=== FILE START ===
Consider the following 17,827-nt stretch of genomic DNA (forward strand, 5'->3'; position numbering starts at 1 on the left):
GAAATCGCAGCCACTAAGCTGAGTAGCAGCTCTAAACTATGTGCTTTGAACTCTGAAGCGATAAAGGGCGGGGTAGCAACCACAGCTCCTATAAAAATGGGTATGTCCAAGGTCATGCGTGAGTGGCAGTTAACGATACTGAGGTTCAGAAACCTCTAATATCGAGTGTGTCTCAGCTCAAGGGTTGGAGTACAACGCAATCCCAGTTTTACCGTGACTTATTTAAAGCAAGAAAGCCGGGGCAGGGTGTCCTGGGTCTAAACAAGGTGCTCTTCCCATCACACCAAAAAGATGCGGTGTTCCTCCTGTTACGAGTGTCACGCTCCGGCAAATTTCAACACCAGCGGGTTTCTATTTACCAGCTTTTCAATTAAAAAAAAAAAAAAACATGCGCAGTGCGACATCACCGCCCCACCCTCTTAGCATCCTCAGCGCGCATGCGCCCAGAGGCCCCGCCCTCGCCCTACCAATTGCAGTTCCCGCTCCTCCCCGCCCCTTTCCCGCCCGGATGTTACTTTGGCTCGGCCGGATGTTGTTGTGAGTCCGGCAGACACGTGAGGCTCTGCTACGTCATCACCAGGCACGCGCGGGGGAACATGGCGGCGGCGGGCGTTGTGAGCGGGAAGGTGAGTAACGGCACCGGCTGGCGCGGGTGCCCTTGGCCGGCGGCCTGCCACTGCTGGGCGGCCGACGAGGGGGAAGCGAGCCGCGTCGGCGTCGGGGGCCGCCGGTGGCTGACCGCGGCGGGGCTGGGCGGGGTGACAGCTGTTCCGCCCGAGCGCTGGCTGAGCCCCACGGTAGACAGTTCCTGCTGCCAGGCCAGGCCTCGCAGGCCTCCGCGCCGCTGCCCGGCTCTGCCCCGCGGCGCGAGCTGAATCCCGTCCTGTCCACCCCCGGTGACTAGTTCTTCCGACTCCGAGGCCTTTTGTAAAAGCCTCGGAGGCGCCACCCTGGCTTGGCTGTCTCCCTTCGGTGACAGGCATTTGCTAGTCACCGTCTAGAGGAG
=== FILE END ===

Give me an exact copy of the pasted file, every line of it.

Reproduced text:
Consider the following 17,827-nt stretch of genomic DNA (forward strand, 5'->3'; position numbering starts at 1 on the left):
GAAATCGCAGCCACTAAGCTGAGTAGCAGCTCTAAACTATGTGCTTTGAACTCTGAAGCGATAAAGGGCGGGGTAGCAACCACAGCTCCTATAAAAATGGGTATGTCCAAGGTCATGCGTGAGTGGCAGTTAACGATACTGAGGTTCAGAAACCTCTAATATCGAGTGTGTCTCAGCTCAAGGGTTGGAGTACAACGCAATCCCAGTTTTACCGTGACTTATTTAAAGCAAGAAAGCCGGGGCAGGGTGTCCTGGGTCTAAACAAGGTGCTCTTCCCATCACACCAAAAAGATGCGGTGTTCCTCCTGTTACGAGTGTCACGCTCCGGCAAATTTCAACACCAGCGGGTTTCTATTTACCAGCTTTTCAATTAAAAAAAAAAAAAAACATGCGCAGTGCGACATCACCGCCCCACCCTCTTAGCATCCTCAGCGCGCATGCGCCCAGAGGCCCCGCCCTCGCCCTACCAATTGCAGTTCCCGCTCCTCCCCGCCCCTTTCCCGCCCGGATGTTACTTTGGCTCGGCCGGATGTTGTTGTGAGTCCGGCAGACACGTGAGGCTCTGCTACGTCATCACCAGGCACGCGCGGGGGAACATGGCGGCGGCGGGCGTTGTGAGCGGGAAGGTGAGTAACGGCACCGGCTGGCGCGGGTGCCCTTGGCCGGCGGCCTGCCACTGCTGGGCGGCCGACGAGGGGGAAGCGAGCCGCGTCGGCGTCGGGGGCCGCCGGTGGCTGACCGCGGCGGGGCTGGGCGGGGTGACAGCTGTTCCGCCCGAGCGCTGGCTGAGCCCCACGGTAGACAGTTCCTGCTGCCAGGCCAGGCCTCGCAGGCCTCCGCGCCGCTGCCCGGCTCTGCCCCGCGGCGCGAGCTGAATCCCGTCCTGTCCACCCCCGGTGACTAGTTCTTCCGACTCCGAGGCCTTTTGTAAAAGCCTCGGAGGCGCCACCCTGGCTTGGCTGTCTCCCTTCGGTGACAGGCATTTGCTAGTCACCGTCTAGAGGAG